NEW YORK – Researchers have uncovered hundreds of genetic loci that influence when a woman undergoes menopause. The findings could eventually be used to guide fertility decisions and, possibly, treatments.
The timing of menopause, which generally occurs between 47 and 52 years of age, is influenced by both environmental factors as well as genetics. Women with premutations in FMR1, for instance, are at increased risk of primary ovarian insufficiency, or menopause before the age of 40.
In a new genome-wide association study, published in Nature on Wednesday, an international team of researchers uncovered nearly 300 genetic loci linked to age at natural menopause that could broadly predict early menopause. These loci further implicated DNA damage response mechanisms in ovarian aging, and targeting certain DNA damage response genes in mice could extend their fertility.
"The principle aim of our study was to improve our understanding of the biological processes involved in female reproductive aging," co-senior author Anna Murray from the University of Exeter said during a press briefing. "This has traditionally been a difficult area of study."
Using genome-wide array data from 201,323 women of European ancestry, the researchers identified 290 loci associated with age at natural menopause and found that their effect size ranged from a few weeks to more than three years. They estimated that these loci together account for about a third of the genetic variation in age at menopause, and for about 12.5 percent of the overall variation.
The researchers further replicated these signals in an independent sample of 294,828 women of European ancestry, and in a cohort of 78,317 women of East Asian ancestry, though they noted differences in effect sizes and allele frequencies within the Asian cohort.
Based on these loci, the researchers developed a polygenic risk score to identify women at risk of early menopause. "The reason we'd like to be able to identify women who might have earlier menopause would be to help them plan their lives and to help them make informed choices," co-first author Katherine Ruth, also from Exeter, said during the briefing, adding that this "might help women to avoid infertility treatments in the future, which are often expensive and fairly unpleasant."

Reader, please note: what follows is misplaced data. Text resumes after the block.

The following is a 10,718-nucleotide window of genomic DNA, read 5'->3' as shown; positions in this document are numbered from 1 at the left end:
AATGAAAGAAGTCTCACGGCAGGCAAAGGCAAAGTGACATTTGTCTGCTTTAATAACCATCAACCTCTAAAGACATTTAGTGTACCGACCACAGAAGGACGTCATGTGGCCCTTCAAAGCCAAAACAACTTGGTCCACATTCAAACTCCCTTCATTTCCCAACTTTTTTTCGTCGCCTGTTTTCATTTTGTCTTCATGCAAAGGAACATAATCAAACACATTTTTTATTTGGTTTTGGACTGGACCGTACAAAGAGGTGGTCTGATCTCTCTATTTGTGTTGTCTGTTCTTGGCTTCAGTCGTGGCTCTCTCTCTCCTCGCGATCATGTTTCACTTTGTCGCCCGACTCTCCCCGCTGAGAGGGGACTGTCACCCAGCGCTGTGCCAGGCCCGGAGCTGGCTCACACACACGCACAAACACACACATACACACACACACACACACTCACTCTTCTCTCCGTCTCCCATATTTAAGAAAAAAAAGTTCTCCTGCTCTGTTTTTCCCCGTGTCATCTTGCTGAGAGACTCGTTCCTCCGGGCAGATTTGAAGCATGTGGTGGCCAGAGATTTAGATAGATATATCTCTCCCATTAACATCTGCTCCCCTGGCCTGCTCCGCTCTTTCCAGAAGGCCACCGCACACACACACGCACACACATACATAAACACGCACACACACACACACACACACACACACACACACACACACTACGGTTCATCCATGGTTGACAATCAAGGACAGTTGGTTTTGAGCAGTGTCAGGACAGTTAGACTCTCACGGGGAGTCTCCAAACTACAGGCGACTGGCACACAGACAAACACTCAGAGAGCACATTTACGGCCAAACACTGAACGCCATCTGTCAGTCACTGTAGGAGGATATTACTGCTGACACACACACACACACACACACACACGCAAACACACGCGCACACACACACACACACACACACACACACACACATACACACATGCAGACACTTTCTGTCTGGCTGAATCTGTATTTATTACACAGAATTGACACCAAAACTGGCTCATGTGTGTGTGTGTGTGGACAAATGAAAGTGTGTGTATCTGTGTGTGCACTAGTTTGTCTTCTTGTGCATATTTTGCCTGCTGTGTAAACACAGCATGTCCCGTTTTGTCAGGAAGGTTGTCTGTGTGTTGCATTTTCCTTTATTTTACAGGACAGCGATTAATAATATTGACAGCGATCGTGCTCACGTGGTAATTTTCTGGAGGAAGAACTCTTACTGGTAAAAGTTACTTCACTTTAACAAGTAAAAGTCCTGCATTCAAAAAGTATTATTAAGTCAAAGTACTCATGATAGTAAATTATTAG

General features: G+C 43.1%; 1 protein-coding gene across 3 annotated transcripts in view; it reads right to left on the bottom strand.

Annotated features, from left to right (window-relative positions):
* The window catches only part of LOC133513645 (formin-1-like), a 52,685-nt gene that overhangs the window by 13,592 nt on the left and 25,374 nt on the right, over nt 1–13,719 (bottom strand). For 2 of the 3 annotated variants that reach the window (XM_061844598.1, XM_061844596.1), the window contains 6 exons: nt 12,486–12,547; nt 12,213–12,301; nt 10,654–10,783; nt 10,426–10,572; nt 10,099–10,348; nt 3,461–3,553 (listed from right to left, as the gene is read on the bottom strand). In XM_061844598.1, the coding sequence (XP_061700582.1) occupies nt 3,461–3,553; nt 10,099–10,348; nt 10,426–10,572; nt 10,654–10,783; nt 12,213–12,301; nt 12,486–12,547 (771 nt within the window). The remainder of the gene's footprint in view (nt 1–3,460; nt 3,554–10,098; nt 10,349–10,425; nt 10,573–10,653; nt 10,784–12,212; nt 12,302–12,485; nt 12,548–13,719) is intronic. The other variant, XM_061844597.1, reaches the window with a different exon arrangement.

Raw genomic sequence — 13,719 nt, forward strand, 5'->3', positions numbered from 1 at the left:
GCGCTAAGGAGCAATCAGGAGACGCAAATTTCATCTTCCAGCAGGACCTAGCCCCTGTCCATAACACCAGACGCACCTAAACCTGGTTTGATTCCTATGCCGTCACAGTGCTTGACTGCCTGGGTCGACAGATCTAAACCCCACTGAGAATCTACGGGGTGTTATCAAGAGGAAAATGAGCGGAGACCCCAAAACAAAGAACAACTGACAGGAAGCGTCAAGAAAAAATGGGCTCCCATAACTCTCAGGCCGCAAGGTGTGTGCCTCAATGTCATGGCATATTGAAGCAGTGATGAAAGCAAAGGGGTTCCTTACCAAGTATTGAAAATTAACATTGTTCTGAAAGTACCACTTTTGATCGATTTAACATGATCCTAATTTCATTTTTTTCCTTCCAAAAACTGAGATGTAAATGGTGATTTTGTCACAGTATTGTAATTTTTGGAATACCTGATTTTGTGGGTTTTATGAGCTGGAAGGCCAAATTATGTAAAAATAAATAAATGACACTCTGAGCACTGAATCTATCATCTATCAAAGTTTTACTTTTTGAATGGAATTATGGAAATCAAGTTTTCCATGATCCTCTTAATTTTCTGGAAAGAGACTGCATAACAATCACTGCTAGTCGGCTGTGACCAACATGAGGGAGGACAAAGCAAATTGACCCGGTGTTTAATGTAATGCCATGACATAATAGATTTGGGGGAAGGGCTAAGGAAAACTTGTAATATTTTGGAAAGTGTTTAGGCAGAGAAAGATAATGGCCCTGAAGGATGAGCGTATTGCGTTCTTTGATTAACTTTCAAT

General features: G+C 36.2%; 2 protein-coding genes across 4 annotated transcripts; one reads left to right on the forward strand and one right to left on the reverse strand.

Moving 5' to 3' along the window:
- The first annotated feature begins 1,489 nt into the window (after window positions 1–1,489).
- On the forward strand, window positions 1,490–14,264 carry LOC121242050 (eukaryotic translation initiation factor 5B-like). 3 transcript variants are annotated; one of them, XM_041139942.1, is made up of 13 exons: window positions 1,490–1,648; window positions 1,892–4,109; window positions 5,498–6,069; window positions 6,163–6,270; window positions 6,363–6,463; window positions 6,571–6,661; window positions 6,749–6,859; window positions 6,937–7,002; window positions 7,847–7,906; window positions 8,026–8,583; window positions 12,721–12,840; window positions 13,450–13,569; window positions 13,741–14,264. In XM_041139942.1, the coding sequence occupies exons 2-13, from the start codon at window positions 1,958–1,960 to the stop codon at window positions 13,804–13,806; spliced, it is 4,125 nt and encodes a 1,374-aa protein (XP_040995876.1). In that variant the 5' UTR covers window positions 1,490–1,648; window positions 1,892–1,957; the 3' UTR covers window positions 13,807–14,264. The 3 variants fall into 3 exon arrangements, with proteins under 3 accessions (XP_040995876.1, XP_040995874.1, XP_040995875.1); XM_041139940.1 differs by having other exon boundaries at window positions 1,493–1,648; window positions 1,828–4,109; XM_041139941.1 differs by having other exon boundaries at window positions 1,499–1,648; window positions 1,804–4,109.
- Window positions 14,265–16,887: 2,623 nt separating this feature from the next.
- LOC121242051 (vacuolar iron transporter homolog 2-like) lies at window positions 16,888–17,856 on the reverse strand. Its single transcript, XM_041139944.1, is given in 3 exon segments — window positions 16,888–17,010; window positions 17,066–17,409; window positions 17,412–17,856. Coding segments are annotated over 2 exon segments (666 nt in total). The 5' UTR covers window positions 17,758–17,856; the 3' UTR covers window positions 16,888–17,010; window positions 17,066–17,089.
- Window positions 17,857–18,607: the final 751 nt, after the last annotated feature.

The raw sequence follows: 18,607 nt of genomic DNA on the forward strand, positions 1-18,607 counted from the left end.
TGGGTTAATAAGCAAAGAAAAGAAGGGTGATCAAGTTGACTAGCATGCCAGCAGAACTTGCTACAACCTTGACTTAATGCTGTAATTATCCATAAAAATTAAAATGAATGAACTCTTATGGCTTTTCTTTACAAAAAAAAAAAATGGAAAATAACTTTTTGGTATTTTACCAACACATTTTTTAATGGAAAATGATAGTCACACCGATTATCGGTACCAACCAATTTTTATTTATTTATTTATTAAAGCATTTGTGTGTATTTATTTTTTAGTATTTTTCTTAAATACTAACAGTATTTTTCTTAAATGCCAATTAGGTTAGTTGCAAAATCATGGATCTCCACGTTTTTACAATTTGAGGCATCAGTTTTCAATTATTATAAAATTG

She added that the score was not able to identify all women who experienced early menopause but did "a fairly reasonable job" in identifying some women at increased risk of the condition. She and her colleagues are working to improve the predictive ability of the score, she said.
Many of these 290 loci are in, or influence, genes with roles in DNA damage response, including loss-of-function variants in DNA damage response-associated genes.
The researchers found that manipulating DNA damage response pathways could extend reproductive lifespan in mice. An extra copy of CHEK1, for instance, led to female pups with a higher number of oocytes, possibly due to enhanced DNA repair. Meanwhile, female mice lacking CHEK2 had a slower decline in oocytes during their lives, which the researchers attributed to the inhibition of cell death.
These findings suggest possible approaches for treating infertility. "What our study shows is that it's possible that targeted, short-term inhibition of these pathways during IVF treatment could help some women respond better," co-senior author Eva Hoffmann from the University of Copenhagen said during the briefing, noting there are scientific and safety concerns to be addressed before trying such an approach in people.
The researchers additionally examined the health effects of early menopause. Through a Mendelian randomization analysis, they found earlier menopause was linked to an increased risk of fractures and type 2 diabetes, but also to a lower risk of hormone-dependent cancers, likely due to a shorter lifetime exposure to sex hormones.
In an accompanying commentary in Nature, the University of Oxford's Krina Zondervan wrote that although the effects of many factors affecting reproductive age span remain opaque, this study provides "a considerable advance in our understanding of the genetic and molecular mechanisms" affecting age at menopause.
In addition to refining their polygenic risk score, the researchers are beginning to put together a larger and more diverse cohort of women to ensure the findings are reproducible across ancestry groups.